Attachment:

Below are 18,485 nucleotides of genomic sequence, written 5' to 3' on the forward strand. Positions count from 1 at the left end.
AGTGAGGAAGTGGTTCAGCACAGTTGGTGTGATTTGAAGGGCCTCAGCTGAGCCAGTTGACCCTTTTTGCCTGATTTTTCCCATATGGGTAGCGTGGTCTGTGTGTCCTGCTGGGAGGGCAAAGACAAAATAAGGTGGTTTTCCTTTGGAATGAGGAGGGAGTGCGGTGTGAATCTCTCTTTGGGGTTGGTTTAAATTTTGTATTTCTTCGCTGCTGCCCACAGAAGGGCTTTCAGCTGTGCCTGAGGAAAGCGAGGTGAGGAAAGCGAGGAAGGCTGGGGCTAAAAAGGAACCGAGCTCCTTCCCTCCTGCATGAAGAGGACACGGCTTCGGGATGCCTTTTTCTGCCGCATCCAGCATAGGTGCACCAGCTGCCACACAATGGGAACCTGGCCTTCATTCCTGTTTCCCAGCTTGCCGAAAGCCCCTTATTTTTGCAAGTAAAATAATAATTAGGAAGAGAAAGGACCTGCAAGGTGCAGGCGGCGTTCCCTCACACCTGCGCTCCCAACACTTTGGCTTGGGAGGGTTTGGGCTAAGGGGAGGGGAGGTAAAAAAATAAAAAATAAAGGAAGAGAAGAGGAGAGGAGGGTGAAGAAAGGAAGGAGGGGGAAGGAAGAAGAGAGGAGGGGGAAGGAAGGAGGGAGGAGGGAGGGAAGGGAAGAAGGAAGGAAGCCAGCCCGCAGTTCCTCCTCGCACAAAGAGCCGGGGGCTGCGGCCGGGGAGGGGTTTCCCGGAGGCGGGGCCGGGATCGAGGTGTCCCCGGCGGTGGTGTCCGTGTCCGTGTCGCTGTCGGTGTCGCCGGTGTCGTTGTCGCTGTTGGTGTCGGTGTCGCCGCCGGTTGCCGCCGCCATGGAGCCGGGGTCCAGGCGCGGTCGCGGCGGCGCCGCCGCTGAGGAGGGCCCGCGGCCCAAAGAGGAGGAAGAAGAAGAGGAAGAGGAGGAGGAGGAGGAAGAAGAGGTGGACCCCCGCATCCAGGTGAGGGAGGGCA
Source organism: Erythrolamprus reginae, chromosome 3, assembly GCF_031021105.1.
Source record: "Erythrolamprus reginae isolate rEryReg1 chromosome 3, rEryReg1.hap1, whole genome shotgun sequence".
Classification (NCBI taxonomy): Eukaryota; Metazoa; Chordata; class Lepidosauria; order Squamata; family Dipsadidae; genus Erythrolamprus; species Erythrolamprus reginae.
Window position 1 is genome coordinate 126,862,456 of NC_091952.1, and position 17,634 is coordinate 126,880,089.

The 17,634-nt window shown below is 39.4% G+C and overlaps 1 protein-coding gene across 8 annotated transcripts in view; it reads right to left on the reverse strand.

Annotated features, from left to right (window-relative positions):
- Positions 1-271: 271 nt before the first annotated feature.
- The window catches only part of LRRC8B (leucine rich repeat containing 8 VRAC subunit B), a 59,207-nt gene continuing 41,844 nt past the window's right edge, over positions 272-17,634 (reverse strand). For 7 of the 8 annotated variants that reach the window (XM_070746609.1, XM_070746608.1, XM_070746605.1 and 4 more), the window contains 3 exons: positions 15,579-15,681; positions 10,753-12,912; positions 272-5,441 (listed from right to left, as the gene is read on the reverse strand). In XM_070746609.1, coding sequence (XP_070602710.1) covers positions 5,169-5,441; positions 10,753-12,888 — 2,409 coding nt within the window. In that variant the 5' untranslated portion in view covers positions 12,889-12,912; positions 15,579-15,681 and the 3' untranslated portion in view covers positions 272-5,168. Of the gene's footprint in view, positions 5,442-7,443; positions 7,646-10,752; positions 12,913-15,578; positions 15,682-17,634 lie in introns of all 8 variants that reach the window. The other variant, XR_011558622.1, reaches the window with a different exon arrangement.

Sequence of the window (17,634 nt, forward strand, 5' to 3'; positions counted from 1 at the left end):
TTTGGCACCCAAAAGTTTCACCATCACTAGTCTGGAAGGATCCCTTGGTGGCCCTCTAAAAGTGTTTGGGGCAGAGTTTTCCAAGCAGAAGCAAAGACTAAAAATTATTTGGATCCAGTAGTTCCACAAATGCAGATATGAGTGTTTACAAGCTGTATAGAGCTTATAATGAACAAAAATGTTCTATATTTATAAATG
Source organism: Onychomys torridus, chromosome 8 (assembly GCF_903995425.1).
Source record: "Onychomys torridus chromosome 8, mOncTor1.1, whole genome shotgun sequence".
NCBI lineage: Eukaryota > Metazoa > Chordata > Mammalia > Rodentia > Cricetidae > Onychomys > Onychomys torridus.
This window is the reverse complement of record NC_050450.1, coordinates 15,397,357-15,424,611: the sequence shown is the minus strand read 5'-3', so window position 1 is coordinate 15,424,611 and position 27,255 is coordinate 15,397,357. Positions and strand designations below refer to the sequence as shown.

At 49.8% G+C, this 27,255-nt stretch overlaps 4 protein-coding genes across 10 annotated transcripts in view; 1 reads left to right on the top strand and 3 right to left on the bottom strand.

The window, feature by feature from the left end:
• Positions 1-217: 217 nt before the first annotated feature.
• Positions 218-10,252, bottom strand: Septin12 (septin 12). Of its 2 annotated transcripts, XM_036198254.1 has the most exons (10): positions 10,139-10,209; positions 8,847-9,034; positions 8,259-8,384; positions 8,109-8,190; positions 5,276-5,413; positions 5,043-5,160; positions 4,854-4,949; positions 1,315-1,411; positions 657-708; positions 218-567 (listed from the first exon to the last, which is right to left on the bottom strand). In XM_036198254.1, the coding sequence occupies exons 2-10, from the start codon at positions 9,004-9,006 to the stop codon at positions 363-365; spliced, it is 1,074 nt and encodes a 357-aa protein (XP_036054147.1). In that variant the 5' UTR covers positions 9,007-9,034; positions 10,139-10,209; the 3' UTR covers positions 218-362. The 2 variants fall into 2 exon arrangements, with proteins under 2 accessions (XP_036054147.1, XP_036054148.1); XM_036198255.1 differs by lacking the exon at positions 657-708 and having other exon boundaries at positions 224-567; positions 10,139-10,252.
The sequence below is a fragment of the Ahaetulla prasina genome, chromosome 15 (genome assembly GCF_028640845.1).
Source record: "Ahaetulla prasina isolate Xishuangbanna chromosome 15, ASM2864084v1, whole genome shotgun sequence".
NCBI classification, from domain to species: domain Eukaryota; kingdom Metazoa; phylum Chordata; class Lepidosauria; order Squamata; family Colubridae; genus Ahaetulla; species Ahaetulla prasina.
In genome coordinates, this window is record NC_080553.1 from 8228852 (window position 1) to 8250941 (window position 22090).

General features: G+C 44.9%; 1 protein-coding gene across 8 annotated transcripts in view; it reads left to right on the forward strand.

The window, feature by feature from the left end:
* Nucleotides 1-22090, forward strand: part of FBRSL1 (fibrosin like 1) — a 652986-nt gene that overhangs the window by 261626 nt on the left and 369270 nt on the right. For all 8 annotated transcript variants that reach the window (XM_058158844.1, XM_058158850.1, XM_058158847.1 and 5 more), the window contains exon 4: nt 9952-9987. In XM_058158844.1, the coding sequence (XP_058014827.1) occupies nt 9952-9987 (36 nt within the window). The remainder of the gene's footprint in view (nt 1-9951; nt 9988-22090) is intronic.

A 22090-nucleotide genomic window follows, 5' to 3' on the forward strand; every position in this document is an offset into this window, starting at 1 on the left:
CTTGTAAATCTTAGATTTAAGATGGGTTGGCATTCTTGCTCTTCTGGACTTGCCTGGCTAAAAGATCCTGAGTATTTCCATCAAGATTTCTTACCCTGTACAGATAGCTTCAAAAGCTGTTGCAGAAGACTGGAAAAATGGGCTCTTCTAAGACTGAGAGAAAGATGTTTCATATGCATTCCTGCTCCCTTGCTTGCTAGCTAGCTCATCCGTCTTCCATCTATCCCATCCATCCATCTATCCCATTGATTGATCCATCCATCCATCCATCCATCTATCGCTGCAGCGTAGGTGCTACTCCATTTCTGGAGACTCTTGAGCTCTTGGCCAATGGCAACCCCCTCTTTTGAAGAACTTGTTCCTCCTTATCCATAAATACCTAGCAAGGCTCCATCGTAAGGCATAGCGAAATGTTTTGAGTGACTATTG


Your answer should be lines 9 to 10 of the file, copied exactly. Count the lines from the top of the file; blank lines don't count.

- Positions 1-271: 271 nt before the first annotated feature.
- The window catches only part of LRRC8B (leucine rich repeat containing 8 VRAC subunit B), a 59,207-nt gene continuing 41,844 nt past the window's right edge, over positions 272-17,634 (reverse strand). For 7 of the 8 annotated variants that reach the window (XM_070746609.1, XM_070746608.1, XM_070746605.1 and 4 more), the window contains 3 exons: positions 15,579-15,681; positions 10,753-12,912; positions 272-5,441 (listed from right to left, as the gene is read on the reverse strand). In XM_070746609.1, coding sequence (XP_070602710.1) covers positions 5,169-5,441; positions 10,753-12,888 — 2,409 coding nt within the window. In that variant the 5' untranslated portion in view covers positions 12,889-12,912; positions 15,579-15,681 and the 3' untranslated portion in view covers positions 272-5,168. Of the gene's footprint in view, positions 5,442-7,443; positions 7,646-10,752; positions 12,913-15,578; positions 15,682-17,634 lie in introns of all 8 variants that reach the window. The other variant, XR_011558622.1, reaches the window with a different exon arrangement.